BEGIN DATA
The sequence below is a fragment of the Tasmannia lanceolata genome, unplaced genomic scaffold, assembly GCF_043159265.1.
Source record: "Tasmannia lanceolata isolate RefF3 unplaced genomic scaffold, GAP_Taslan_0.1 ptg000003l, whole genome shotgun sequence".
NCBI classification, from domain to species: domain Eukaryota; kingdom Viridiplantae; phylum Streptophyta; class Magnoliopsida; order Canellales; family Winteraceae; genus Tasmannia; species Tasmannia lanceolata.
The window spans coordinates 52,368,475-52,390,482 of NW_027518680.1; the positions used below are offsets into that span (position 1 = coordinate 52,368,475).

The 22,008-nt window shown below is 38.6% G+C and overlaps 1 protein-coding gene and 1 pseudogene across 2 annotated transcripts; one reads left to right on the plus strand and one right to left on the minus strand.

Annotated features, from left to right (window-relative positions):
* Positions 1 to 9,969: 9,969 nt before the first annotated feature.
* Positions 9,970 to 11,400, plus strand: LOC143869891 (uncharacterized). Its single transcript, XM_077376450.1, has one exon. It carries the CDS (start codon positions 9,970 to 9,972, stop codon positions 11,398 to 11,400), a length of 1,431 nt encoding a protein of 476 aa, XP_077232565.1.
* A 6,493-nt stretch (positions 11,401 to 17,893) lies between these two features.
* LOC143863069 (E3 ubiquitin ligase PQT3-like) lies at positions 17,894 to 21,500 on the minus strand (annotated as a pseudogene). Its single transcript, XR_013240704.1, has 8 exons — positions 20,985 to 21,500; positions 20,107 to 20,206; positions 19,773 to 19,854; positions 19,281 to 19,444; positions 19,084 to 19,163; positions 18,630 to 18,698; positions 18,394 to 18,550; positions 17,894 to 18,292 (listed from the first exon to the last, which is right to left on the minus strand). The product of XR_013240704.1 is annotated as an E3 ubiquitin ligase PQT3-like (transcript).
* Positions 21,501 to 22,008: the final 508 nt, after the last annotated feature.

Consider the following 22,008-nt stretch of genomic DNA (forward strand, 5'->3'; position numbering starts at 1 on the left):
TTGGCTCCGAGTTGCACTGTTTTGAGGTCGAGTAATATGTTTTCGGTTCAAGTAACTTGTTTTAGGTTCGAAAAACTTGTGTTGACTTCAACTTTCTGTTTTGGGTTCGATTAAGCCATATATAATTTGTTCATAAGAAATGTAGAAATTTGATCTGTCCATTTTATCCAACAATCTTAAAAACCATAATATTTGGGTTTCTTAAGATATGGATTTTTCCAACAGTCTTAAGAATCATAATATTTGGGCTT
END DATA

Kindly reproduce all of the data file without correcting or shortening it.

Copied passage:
The sequence below is a fragment of the Tasmannia lanceolata genome, unplaced genomic scaffold, assembly GCF_043159265.1.
Source record: "Tasmannia lanceolata isolate RefF3 unplaced genomic scaffold, GAP_Taslan_0.1 ptg000003l, whole genome shotgun sequence".
NCBI classification, from domain to species: domain Eukaryota; kingdom Viridiplantae; phylum Streptophyta; class Magnoliopsida; order Canellales; family Winteraceae; genus Tasmannia; species Tasmannia lanceolata.
The window spans coordinates 52,368,475-52,390,482 of NW_027518680.1; the positions used below are offsets into that span (position 1 = coordinate 52,368,475).

The 22,008-nt window shown below is 38.6% G+C and overlaps 1 protein-coding gene and 1 pseudogene across 2 annotated transcripts; one reads left to right on the plus strand and one right to left on the minus strand.

Annotated features, from left to right (window-relative positions):
* Positions 1 to 9,969: 9,969 nt before the first annotated feature.
* Positions 9,970 to 11,400, plus strand: LOC143869891 (uncharacterized). Its single transcript, XM_077376450.1, has one exon. It carries the CDS (start codon positions 9,970 to 9,972, stop codon positions 11,398 to 11,400), a length of 1,431 nt encoding a protein of 476 aa, XP_077232565.1.
* A 6,493-nt stretch (positions 11,401 to 17,893) lies between these two features.
* LOC143863069 (E3 ubiquitin ligase PQT3-like) lies at positions 17,894 to 21,500 on the minus strand (annotated as a pseudogene). Its single transcript, XR_013240704.1, has 8 exons — positions 20,985 to 21,500; positions 20,107 to 20,206; positions 19,773 to 19,854; positions 19,281 to 19,444; positions 19,084 to 19,163; positions 18,630 to 18,698; positions 18,394 to 18,550; positions 17,894 to 18,292 (listed from the first exon to the last, which is right to left on the minus strand). The product of XR_013240704.1 is annotated as an E3 ubiquitin ligase PQT3-like (transcript).
* Positions 21,501 to 22,008: the final 508 nt, after the last annotated feature.

Consider the following 22,008-nt stretch of genomic DNA (forward strand, 5'->3'; position numbering starts at 1 on the left):
TTGGCTCCGAGTTGCACTGTTTTGAGGTCGAGTAATATGTTTTCGGTTCAAGTAACTTGTTTTAGGTTCGAAAAACTTGTGTTGACTTCAACTTTCTGTTTTGGGTTCGATTAAGCCATATATAATTTGTTCATAAGAAATGTAGAAATTTGATCTGTCCATTTTATCCAACAATCTTAAAAACCATAATATTTGGGTTTCTTAAGATATGGATTTTTCCAACAGTCTTAAGAATCATAATATTTGGGCTT